I drive home and transfer several of the orders into baking dishes. The containers are thrown away and the dishes are heated until the sauce is bubbling, steam is rising and any virus is eradicated. My husband delivers the two remaining chicken orders, as well as a peach cobbler, to my neighbor’s house. She and her grandson will heat the food in their oven and serve themselves on their own dishes.

            We don gloves and masks and head next door with our hot food, bottled water, plastic flatware and paper napkins. Plastic tables and chairs are spaced far apart. They will be sanitized shortly after we are gone.

            At the end of our meal, my son brings his upright bass and his friend, Justin, arrives with a trumpet. He uses a trumpet mute to decrease the chance of transmission, and they choose the music accordingly. Jacob and Justin know the music and each other from a Colburn Conservatory jazz ensemble. They will play a short set at the far end of the yard. They start off with “All the Things You Are”, and then “Con Alma” and “Billie’s Bounce”. Neighbors start to gather on the sidewalk, trying to peek over the gate. The call of live music is strong and their eyes are large with yearning. The boys end with “A Night in Tunisia”. They pack up and go back to my house to eat their chicken on my porch.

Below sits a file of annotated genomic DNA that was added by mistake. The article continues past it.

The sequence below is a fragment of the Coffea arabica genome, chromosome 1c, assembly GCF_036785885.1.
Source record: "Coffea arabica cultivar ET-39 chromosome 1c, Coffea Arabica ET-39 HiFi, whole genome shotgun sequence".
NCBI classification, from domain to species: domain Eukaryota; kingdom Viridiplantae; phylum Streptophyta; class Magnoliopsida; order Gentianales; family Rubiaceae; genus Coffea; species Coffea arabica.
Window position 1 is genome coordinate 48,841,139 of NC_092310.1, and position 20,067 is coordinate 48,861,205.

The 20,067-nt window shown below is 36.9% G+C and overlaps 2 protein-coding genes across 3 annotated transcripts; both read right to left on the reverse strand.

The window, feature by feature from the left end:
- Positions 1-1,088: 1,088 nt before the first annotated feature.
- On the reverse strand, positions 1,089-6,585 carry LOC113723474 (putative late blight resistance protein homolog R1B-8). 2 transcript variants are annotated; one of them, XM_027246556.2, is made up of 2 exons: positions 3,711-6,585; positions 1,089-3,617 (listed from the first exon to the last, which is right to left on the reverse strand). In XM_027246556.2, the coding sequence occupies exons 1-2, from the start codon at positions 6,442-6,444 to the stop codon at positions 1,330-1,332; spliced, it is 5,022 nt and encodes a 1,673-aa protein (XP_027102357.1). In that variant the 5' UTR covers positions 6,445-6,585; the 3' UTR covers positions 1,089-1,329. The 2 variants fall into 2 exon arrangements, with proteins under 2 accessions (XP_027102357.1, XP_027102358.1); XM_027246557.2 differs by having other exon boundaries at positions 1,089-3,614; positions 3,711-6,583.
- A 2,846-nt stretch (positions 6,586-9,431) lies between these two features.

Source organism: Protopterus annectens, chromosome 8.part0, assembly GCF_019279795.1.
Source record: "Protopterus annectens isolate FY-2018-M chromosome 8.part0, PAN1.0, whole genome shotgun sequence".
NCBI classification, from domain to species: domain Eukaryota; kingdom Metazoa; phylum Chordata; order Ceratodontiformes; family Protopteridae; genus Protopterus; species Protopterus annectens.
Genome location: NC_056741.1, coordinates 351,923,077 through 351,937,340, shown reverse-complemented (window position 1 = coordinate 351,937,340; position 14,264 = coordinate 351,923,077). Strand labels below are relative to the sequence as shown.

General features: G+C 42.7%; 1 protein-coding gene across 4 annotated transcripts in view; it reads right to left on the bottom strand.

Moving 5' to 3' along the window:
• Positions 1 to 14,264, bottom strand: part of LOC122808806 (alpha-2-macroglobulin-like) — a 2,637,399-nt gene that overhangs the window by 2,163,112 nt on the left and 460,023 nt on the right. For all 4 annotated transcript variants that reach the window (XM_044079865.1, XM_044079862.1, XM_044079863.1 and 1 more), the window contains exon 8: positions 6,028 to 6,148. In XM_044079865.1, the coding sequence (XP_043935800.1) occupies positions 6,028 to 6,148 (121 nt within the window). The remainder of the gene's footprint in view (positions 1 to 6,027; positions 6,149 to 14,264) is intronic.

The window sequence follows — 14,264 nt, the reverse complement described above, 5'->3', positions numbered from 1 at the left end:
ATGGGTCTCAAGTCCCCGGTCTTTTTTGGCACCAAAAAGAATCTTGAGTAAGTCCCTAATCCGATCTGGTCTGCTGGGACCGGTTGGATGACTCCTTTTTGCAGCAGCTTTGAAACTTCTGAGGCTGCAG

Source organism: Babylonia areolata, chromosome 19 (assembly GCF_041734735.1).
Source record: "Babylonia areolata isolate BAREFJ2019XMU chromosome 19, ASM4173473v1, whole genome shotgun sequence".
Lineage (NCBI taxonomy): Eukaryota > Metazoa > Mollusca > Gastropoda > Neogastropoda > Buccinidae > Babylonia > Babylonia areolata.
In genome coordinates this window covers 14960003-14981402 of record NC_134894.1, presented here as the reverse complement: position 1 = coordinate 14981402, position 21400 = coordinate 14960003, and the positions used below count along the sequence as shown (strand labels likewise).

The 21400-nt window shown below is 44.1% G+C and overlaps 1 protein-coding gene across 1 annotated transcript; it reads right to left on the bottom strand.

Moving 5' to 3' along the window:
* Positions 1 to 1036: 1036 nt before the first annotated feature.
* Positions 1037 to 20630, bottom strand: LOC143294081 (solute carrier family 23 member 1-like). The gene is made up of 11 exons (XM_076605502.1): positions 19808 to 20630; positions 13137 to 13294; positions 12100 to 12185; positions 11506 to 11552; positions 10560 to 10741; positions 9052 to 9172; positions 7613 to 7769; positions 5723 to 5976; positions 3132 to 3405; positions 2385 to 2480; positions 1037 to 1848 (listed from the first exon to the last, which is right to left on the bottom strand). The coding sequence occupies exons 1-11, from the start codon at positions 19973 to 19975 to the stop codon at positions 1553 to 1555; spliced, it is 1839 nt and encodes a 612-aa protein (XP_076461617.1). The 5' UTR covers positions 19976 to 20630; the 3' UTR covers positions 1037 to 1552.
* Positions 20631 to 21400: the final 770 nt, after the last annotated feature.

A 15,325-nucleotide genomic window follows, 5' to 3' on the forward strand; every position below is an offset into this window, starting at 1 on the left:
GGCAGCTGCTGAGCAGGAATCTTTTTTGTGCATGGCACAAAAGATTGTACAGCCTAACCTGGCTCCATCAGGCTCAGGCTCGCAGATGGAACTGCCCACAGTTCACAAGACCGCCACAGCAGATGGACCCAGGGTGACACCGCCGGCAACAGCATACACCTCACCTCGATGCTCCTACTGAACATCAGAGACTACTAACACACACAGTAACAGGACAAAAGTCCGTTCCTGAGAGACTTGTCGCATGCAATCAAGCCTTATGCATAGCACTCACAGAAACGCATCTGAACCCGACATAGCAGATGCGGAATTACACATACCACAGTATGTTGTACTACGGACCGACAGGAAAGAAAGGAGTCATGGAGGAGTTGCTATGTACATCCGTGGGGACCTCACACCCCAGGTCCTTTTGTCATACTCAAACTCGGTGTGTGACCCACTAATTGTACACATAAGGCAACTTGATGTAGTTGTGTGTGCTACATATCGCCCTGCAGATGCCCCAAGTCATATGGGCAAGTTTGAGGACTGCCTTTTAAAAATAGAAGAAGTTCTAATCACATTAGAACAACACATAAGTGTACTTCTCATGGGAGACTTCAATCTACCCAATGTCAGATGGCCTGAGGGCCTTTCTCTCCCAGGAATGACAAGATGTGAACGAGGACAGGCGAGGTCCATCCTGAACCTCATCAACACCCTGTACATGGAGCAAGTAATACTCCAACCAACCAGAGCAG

We can’t take a chance of hugging good-bye. Annette stands by, leaning on her walker while her grandson lights a candle on the cobbler. We won’t share dessert, or food of any kind, with them. We will leave and clean the handles of the gate with Clorox wipes as we go. We are just glad to bring some joy in the form of a  backyard jazz concert. It will have to do—until we can once again gather together for evenings at tight tables, bathed in colored lights and jazz.